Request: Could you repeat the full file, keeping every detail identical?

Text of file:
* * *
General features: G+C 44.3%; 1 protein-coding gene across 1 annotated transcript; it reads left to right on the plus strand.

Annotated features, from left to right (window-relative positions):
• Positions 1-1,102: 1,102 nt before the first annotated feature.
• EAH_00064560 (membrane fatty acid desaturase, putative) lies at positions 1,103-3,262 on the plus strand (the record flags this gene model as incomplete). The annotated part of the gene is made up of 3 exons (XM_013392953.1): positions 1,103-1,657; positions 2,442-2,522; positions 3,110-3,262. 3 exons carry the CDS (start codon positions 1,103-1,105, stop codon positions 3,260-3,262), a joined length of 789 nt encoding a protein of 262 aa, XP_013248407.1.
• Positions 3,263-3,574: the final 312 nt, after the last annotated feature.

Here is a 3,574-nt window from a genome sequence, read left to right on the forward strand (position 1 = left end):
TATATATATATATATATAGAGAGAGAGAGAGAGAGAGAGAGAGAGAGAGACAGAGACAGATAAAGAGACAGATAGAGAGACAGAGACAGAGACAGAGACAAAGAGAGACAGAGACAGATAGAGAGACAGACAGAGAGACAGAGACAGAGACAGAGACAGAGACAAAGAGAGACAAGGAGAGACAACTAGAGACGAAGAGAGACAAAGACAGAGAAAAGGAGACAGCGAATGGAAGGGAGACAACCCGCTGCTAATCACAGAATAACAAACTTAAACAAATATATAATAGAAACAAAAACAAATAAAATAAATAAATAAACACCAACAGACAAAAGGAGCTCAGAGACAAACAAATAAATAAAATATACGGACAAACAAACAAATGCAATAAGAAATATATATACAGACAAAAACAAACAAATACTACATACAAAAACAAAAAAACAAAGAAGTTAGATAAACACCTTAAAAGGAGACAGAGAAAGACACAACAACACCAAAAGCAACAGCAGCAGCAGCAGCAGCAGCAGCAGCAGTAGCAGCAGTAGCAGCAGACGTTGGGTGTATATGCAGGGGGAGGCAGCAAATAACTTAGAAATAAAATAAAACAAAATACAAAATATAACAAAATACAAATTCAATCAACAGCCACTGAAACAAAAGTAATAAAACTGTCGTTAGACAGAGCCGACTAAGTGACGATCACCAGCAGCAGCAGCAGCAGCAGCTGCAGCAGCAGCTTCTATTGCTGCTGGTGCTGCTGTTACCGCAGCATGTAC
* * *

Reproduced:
General features: G+C 44.3%; 1 protein-coding gene across 1 annotated transcript; it reads left to right on the plus strand.

Annotated features, from left to right (window-relative positions):
• Positions 1-1,102: 1,102 nt before the first annotated feature.
• EAH_00064560 (membrane fatty acid desaturase, putative) lies at positions 1,103-3,262 on the plus strand (the record flags this gene model as incomplete). The annotated part of the gene is made up of 3 exons (XM_013392953.1): positions 1,103-1,657; positions 2,442-2,522; positions 3,110-3,262. 3 exons carry the CDS (start codon positions 1,103-1,105, stop codon positions 3,260-3,262), a joined length of 789 nt encoding a protein of 262 aa, XP_013248407.1.
• Positions 3,263-3,574: the final 312 nt, after the last annotated feature.

Here is a 3,574-nt window from a genome sequence, read left to right on the forward strand (position 1 = left end):
TATATATATATATATATAGAGAGAGAGAGAGAGAGAGAGAGAGAGAGAGACAGAGACAGATAAAGAGACAGATAGAGAGACAGAGACAGAGACAGAGACAAAGAGAGACAGAGACAGATAGAGAGACAGACAGAGAGACAGAGACAGAGACAGAGACAGAGACAAAGAGAGACAAGGAGAGACAACTAGAGACGAAGAGAGACAAAGACAGAGAAAAGGAGACAGCGAATGGAAGGGAGACAACCCGCTGCTAATCACAGAATAACAAACTTAAACAAATATATAATAGAAACAAAAACAAATAAAATAAATAAATAAACACCAACAGACAAAAGGAGCTCAGAGACAAACAAATAAATAAAATATACGGACAAACAAACAAATGCAATAAGAAATATATATACAGACAAAAACAAACAAATACTACATACAAAAACAAAAAAACAAAGAAGTTAGATAAACACCTTAAAAGGAGACAGAGAAAGACACAACAACACCAAAAGCAACAGCAGCAGCAGCAGCAGCAGCAGCAGCAGTAGCAGCAGTAGCAGCAGACGTTGGGTGTATATGCAGGGGGAGGCAGCAAATAACTTAGAAATAAAATAAAACAAAATACAAAATATAACAAAATACAAATTCAATCAACAGCCACTGAAACAAAAGTAATAAAACTGTCGTTAGACAGAGCCGACTAAGTGACGATCACCAGCAGCAGCAGCAGCAGCAGCTGCAGCAGCAGCTTCTATTGCTGCTGGTGCTGCTGTTACCGCAGCATGTAC